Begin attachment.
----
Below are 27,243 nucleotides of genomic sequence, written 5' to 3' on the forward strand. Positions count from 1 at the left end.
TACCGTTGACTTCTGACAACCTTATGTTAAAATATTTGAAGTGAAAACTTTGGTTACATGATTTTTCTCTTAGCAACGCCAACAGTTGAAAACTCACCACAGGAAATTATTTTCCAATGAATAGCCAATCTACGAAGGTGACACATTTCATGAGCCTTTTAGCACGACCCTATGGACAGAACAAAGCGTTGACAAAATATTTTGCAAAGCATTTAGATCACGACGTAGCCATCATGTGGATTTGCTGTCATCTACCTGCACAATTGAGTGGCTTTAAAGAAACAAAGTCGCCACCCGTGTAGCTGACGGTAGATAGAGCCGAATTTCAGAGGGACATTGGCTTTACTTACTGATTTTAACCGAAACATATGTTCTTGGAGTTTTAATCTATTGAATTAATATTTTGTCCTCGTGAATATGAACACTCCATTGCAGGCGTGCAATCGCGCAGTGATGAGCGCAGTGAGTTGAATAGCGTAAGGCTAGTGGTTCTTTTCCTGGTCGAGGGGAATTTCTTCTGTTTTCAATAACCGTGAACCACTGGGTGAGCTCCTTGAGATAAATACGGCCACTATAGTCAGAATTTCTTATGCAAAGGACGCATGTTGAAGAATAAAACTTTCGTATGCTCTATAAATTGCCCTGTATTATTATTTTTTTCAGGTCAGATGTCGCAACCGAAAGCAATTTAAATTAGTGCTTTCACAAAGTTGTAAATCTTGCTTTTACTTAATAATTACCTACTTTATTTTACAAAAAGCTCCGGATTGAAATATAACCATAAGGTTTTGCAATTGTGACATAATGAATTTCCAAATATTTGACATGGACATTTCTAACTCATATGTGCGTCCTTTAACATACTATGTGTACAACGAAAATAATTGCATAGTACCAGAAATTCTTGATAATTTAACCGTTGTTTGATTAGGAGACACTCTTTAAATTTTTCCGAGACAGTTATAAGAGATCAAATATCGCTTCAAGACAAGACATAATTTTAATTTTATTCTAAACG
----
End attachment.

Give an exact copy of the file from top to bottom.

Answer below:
Below are 27,243 nucleotides of genomic sequence, written 5' to 3' on the forward strand. Positions count from 1 at the left end.
TACCGTTGACTTCTGACAACCTTATGTTAAAATATTTGAAGTGAAAACTTTGGTTACATGATTTTTCTCTTAGCAACGCCAACAGTTGAAAACTCACCACAGGAAATTATTTTCCAATGAATAGCCAATCTACGAAGGTGACACATTTCATGAGCCTTTTAGCACGACCCTATGGACAGAACAAAGCGTTGACAAAATATTTTGCAAAGCATTTAGATCACGACGTAGCCATCATGTGGATTTGCTGTCATCTACCTGCACAATTGAGTGGCTTTAAAGAAACAAAGTCGCCACCCGTGTAGCTGACGGTAGATAGAGCCGAATTTCAGAGGGACATTGGCTTTACTTACTGATTTTAACCGAAACATATGTTCTTGGAGTTTTAATCTATTGAATTAATATTTTGTCCTCGTGAATATGAACACTCCATTGCAGGCGTGCAATCGCGCAGTGATGAGCGCAGTGAGTTGAATAGCGTAAGGCTAGTGGTTCTTTTCCTGGTCGAGGGGAATTTCTTCTGTTTTCAATAACCGTGAACCACTGGGTGAGCTCCTTGAGATAAATACGGCCACTATAGTCAGAATTTCTTATGCAAAGGACGCATGTTGAAGAATAAAACTTTCGTATGCTCTATAAATTGCCCTGTATTATTATTTTTTTCAGGTCAGATGTCGCAACCGAAAGCAATTTAAATTAGTGCTTTCACAAAGTTGTAAATCTTGCTTTTACTTAATAATTACCTACTTTATTTTACAAAAAGCTCCGGATTGAAATATAACCATAAGGTTTTGCAATTGTGACATAATGAATTTCCAAATATTTGACATGGACATTTCTAACTCATATGTGCGTCCTTTAACATACTATGTGTACAACGAAAATAATTGCATAGTACCAGAAATTCTTGATAATTTAACCGTTGTTTGATTAGGAGACACTCTTTAAATTTTTCCGAGACAGTTATAAGAGATCAAATATCGCTTCAAGACAAGACATAATTTTAATTTTATTCTAAACG